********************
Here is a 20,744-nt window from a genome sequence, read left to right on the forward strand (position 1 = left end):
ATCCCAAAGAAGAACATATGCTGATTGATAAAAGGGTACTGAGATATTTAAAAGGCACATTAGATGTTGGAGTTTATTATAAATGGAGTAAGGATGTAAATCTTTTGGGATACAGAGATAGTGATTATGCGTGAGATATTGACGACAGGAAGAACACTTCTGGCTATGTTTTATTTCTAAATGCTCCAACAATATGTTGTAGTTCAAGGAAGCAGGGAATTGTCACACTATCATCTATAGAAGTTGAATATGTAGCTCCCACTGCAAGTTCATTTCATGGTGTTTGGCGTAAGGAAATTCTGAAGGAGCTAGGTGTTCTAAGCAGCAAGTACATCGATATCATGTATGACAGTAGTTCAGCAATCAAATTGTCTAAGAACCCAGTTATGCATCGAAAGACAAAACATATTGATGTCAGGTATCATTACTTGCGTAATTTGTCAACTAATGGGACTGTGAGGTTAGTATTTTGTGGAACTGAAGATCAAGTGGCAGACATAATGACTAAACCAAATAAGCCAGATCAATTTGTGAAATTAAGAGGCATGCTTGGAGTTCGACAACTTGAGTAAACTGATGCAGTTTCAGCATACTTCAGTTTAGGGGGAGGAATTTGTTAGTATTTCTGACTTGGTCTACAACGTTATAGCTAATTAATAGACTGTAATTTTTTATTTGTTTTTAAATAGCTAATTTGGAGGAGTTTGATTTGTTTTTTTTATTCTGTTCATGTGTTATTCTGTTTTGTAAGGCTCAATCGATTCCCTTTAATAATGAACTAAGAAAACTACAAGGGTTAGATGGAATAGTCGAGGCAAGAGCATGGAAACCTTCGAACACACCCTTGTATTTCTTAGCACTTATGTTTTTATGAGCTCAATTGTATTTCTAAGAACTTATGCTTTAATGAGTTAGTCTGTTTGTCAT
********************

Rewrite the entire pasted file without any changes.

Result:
Here is a 20,744-nt window from a genome sequence, read left to right on the forward strand (position 1 = left end):
ATCCCAAAGAAGAACATATGCTGATTGATAAAAGGGTACTGAGATATTTAAAAGGCACATTAGATGTTGGAGTTTATTATAAATGGAGTAAGGATGTAAATCTTTTGGGATACAGAGATAGTGATTATGCGTGAGATATTGACGACAGGAAGAACACTTCTGGCTATGTTTTATTTCTAAATGCTCCAACAATATGTTGTAGTTCAAGGAAGCAGGGAATTGTCACACTATCATCTATAGAAGTTGAATATGTAGCTCCCACTGCAAGTTCATTTCATGGTGTTTGGCGTAAGGAAATTCTGAAGGAGCTAGGTGTTCTAAGCAGCAAGTACATCGATATCATGTATGACAGTAGTTCAGCAATCAAATTGTCTAAGAACCCAGTTATGCATCGAAAGACAAAACATATTGATGTCAGGTATCATTACTTGCGTAATTTGTCAACTAATGGGACTGTGAGGTTAGTATTTTGTGGAACTGAAGATCAAGTGGCAGACATAATGACTAAACCAAATAAGCCAGATCAATTTGTGAAATTAAGAGGCATGCTTGGAGTTCGACAACTTGAGTAAACTGATGCAGTTTCAGCATACTTCAGTTTAGGGGGAGGAATTTGTTAGTATTTCTGACTTGGTCTACAACGTTATAGCTAATTAATAGACTGTAATTTTTTATTTGTTTTTAAATAGCTAATTTGGAGGAGTTTGATTTGTTTTTTTTATTCTGTTCATGTGTTATTCTGTTTTGTAAGGCTCAATCGATTCCCTTTAATAATGAACTAAGAAAACTACAAGGGTTAGATGGAATAGTCGAGGCAAGAGCATGGAAACCTTCGAACACACCCTTGTATTTCTTAGCACTTATGTTTTTATGAGCTCAATTGTATTTCTAAGAACTTATGCTTTAATGAGTTAGTCTGTTTGTCAT